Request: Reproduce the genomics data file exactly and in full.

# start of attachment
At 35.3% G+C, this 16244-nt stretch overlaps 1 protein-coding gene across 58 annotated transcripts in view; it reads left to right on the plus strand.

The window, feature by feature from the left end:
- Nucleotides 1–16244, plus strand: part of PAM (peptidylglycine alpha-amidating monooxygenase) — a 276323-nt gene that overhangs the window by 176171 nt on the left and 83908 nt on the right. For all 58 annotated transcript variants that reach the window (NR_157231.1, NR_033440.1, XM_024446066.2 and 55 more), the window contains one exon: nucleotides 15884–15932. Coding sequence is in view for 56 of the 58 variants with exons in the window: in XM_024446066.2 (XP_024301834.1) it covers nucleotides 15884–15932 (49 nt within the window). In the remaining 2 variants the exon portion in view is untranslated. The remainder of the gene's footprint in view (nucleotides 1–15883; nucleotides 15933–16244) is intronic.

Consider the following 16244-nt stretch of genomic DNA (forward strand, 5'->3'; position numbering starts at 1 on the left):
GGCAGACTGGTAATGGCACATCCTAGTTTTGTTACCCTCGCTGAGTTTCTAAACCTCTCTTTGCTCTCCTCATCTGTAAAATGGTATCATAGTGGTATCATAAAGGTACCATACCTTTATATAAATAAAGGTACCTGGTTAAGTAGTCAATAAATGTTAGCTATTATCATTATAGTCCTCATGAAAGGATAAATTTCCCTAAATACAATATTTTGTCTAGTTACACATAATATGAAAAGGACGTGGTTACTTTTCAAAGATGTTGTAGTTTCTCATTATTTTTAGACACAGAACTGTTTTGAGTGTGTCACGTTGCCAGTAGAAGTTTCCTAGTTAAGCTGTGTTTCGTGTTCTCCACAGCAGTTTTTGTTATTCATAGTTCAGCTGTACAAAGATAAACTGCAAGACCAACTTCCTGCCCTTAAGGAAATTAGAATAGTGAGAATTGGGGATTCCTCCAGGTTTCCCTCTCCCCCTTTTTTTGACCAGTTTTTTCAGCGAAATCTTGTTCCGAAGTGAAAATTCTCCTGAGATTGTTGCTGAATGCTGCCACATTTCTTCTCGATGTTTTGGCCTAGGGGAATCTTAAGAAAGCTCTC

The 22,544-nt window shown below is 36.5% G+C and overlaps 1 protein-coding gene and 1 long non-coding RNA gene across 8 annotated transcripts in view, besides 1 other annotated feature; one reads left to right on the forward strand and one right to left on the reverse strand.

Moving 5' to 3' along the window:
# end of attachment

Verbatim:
At 35.3% G+C, this 16244-nt stretch overlaps 1 protein-coding gene across 58 annotated transcripts in view; it reads left to right on the plus strand.

The window, feature by feature from the left end:
- Nucleotides 1–16244, plus strand: part of PAM (peptidylglycine alpha-amidating monooxygenase) — a 276323-nt gene that overhangs the window by 176171 nt on the left and 83908 nt on the right. For all 58 annotated transcript variants that reach the window (NR_157231.1, NR_033440.1, XM_024446066.2 and 55 more), the window contains one exon: nucleotides 15884–15932. Coding sequence is in view for 56 of the 58 variants with exons in the window: in XM_024446066.2 (XP_024301834.1) it covers nucleotides 15884–15932 (49 nt within the window). In the remaining 2 variants the exon portion in view is untranslated. The remainder of the gene's footprint in view (nucleotides 1–15883; nucleotides 15933–16244) is intronic.

Consider the following 16244-nt stretch of genomic DNA (forward strand, 5'->3'; position numbering starts at 1 on the left):
GGCAGACTGGTAATGGCACATCCTAGTTTTGTTACCCTCGCTGAGTTTCTAAACCTCTCTTTGCTCTCCTCATCTGTAAAATGGTATCATAGTGGTATCATAAAGGTACCATACCTTTATATAAATAAAGGTACCTGGTTAAGTAGTCAATAAATGTTAGCTATTATCATTATAGTCCTCATGAAAGGATAAATTTCCCTAAATACAATATTTTGTCTAGTTACACATAATATGAAAAGGACGTGGTTACTTTTCAAAGATGTTGTAGTTTCTCATTATTTTTAGACACAGAACTGTTTTGAGTGTGTCACGTTGCCAGTAGAAGTTTCCTAGTTAAGCTGTGTTTCGTGTTCTCCACAGCAGTTTTTGTTATTCATAGTTCAGCTGTACAAAGATAAACTGCAAGACCAACTTCCTGCCCTTAAGGAAATTAGAATAGTGAGAATTGGGGATTCCTCCAGGTTTCCCTCTCCCCCTTTTTTTGACCAGTTTTTTCAGCGAAATCTTGTTCCGAAGTGAAAATTCTCCTGAGATTGTTGCTGAATGCTGCCACATTTCTTCTCGATGTTTTGGCCTAGGGGAATCTTAAGAAAGCTCTC

The 22,544-nt window shown below is 36.5% G+C and overlaps 1 protein-coding gene and 1 long non-coding RNA gene across 8 annotated transcripts in view, besides 1 other annotated feature; one reads left to right on the forward strand and one right to left on the reverse strand.

Moving 5' to 3' along the window: